Saturday, October 15, 2016


"Manchester City are the best team I have faced in my managerial career so far..."
So spoke Ronald Koeman, manager of a beleagured Everton side, at the end of an enthralling contest that saw Guardiola's City attempt to resurrect Joe Royle's Typical City with a performance that involved yet more innovative formations, two more missed penalties, an avalanche of scintilating attacking play, an opposition goal from a freak breakaway that was their only attack on City's goal in the first 70 minutes and capatin Vincent Kompany playing as a striker for the last ten minutes.

Breathtaking, ridiculous stuff.

The scoreline will suggest City's unfortunate venture into negative returns continues apace. The usual suspects will be rubbing their hands with glee. Anyone, who watched the match, however, will attest to the fact that Guardiola's men led a full-on match-long barrage of the Everton goal, only to be met by carpet defence and - when that finally started to melt under the pressure - a goalkeeper in Maarten Stekelenburg, who decided this was going to be his day of days. Saving two penalties might be enough for some people but the lanky Dutchman saved the best for an astonishingly agile stop from Kevin de Bruyne's piledriver, as City turned the screw in the last quarter of an hour.

An intriguing game had started with yet another tactical shuffle from the Catalan. A three man defence. Against a team in the top six. That one of the three was the featherweight Gael Clichy led some to wonder aloud if one of the midfielders might be about to appear at right back. Fernandinho, the most likely candidate, stayed put  alongside the mobile Ilkay Gundogan in a two-man shield of the sparse defensive line. Ahead it looked like City were completing the set-up with a 3-2-2-3, Sterling and Sané both pushed up high alongside Kelechi Iheanacho in the central role. Koeman later suggested he had envisaged this and played three up front, although "upfront" in this case meant just beyond the half-way line.

No Aguero and no right back. Good start.

As it turned out City could have played with one defender, such was Everton's lack of ambition. Packing the two lines infront of their keeper, they were content to feed the ball out through Gareth Barry and Tom Cleverley as far as the halfway line and then hope God's will would take over for them. For long periods this was as far as they got. In actually carrying the ball across the halfway line, Everton were an experiment in treating the attacking half as an area to be avoided at all costs. When they did get the ball across the sacred white line, it invariably came via the big boot of Phil Jagielka and was aimed vaguely at either Lukaku or the gaping spaces around him. The useful prompting of Gerard Deulofeu - who had been pushed up further towards Lukaku to try and provide an outlet - proved a little too cavalier for Koeman's liking on this occasion, so Everton's best player was hauled off so that they could pack another workmanlike runner, McCarthy, into an already busy midfield.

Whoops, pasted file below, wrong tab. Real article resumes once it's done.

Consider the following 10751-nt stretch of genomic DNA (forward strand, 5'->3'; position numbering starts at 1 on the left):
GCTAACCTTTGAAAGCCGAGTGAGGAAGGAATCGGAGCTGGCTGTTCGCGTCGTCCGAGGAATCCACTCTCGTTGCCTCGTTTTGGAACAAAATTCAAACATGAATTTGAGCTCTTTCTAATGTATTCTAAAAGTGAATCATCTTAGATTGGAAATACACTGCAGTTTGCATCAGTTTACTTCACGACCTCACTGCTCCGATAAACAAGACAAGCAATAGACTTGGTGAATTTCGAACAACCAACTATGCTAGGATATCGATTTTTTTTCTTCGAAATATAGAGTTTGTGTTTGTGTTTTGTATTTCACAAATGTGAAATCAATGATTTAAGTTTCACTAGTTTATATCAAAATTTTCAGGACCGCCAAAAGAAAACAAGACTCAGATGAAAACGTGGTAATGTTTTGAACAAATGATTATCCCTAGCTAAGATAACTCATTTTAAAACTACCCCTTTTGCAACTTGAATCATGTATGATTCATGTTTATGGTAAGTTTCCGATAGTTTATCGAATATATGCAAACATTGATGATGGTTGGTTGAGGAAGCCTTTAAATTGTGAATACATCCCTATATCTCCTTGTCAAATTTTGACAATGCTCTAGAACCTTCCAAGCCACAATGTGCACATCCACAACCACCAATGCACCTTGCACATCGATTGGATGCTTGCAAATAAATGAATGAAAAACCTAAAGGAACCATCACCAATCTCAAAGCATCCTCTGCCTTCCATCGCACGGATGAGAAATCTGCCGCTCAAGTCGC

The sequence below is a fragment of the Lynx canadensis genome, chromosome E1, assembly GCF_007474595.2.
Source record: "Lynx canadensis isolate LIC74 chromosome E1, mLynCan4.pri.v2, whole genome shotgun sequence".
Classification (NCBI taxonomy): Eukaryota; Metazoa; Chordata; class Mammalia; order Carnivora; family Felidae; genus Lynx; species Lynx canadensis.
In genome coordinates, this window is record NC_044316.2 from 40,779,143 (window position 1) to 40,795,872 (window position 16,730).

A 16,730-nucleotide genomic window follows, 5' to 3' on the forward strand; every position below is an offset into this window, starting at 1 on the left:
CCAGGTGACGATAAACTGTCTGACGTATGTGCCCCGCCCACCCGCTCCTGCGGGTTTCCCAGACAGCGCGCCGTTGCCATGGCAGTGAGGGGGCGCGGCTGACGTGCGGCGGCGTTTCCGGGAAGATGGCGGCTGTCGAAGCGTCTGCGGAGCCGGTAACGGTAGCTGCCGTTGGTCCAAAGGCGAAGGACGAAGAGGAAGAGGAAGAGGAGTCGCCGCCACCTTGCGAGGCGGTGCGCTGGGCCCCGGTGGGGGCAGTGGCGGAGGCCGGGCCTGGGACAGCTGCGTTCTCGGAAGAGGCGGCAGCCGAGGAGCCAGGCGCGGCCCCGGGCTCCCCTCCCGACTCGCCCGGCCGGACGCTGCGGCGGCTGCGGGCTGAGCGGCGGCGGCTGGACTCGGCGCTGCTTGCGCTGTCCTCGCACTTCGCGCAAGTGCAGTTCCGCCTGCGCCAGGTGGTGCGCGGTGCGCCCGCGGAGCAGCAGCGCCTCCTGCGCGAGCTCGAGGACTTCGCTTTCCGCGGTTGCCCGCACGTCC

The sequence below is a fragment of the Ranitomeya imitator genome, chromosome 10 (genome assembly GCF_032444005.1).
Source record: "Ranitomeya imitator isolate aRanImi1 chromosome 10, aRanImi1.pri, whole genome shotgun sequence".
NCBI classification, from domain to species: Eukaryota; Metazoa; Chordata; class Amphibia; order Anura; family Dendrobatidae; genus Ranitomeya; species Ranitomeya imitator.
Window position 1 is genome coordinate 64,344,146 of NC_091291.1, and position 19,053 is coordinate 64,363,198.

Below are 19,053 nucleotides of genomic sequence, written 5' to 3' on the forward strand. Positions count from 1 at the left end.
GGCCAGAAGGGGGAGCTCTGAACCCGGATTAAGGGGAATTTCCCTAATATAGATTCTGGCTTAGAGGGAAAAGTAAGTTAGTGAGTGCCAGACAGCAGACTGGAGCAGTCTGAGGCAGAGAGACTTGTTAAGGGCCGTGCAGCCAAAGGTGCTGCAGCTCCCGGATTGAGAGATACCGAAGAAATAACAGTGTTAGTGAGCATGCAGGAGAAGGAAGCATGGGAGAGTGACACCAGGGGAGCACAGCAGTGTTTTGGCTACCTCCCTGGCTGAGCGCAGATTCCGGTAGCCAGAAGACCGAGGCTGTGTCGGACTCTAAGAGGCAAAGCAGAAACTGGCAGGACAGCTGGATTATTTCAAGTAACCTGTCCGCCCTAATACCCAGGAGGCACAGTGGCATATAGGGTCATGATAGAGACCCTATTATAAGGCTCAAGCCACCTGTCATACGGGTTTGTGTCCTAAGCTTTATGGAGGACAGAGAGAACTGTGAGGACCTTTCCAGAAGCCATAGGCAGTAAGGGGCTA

City's patient passing eventually produced two penalties, either side of a goal from Everton that had against the run of play written through it like a stick of Blackpool rock. The first, given when Silva fell hopefully over Jagielka's trailing leg, looked a poor decision, but was probably designed to make up for the fact that the referee Michael Oliver had already failed to give a clearer penalty for an Oviedo trip on Leroy Sané as he twinkled through on the right side. Sané in fact had been City's brightest player in the opening half hour.

The second, more clear-cut, was for a badly timed lunge by the same Everton defender on Sergio Aguero. Jagielka and his partner Ashley Williams at the back must have felt like they had been trying to hold back a stampede of buffalo with a trowel and a desert spoon by the end of this onslaught.

Needless to say, both penalties were saved by the flying Dutchman, both at reasonable height, both close enough to the middle of the goal slightly to the goalkeeper's left side

De Bruyne had taken the first, Aguero the second. City have now missed four this season. In fact, worse than that, much worse, they have missed four penalties in two games and Aguero has failed with three of them. Even this startling laxity might have proved academic, had Stekelenburg not suddenly taken capabilities usually only reserved for the most far-fetched science fiction movies. In the cold light of day, all that was wrong with this performance was the way the penalties were wasted. Some might also add that so much possession close to the opposition box should also have led to at least one goal in open play too, but that would be to ignore the game's outstanding player, Maarten Stekelenburg.

Everton's goal, an outstanding piece of raiding by Lukaku, who ran onto a brilliant flick from Bolasie in midfield (Otamendi diving in gung-ho just as it had been reported his illness was cured), which suddenly saw him steaming up the inside left channel with only Clichy in front of him, made City's defence suddenly look alarmingly open. It had been pressing up as much as the visitors' cautious gameplan would allow and been caught by the ultimate sucker punch. Questions have of course been asked of this department of the team for a season and a half now and this game will give the critics more ammunition.

City have a chance to adjust their profligacy in a low-key game on the continent this week. With the energy levels rising, the passing exemplar and the odd tactical tweak never far away, it will be interesting to see how it all goes for Guardiola's men back on his old stamping ground. If they are awarded a penalty, however, it might be wise to play it back towards the centre circle and start afresh.


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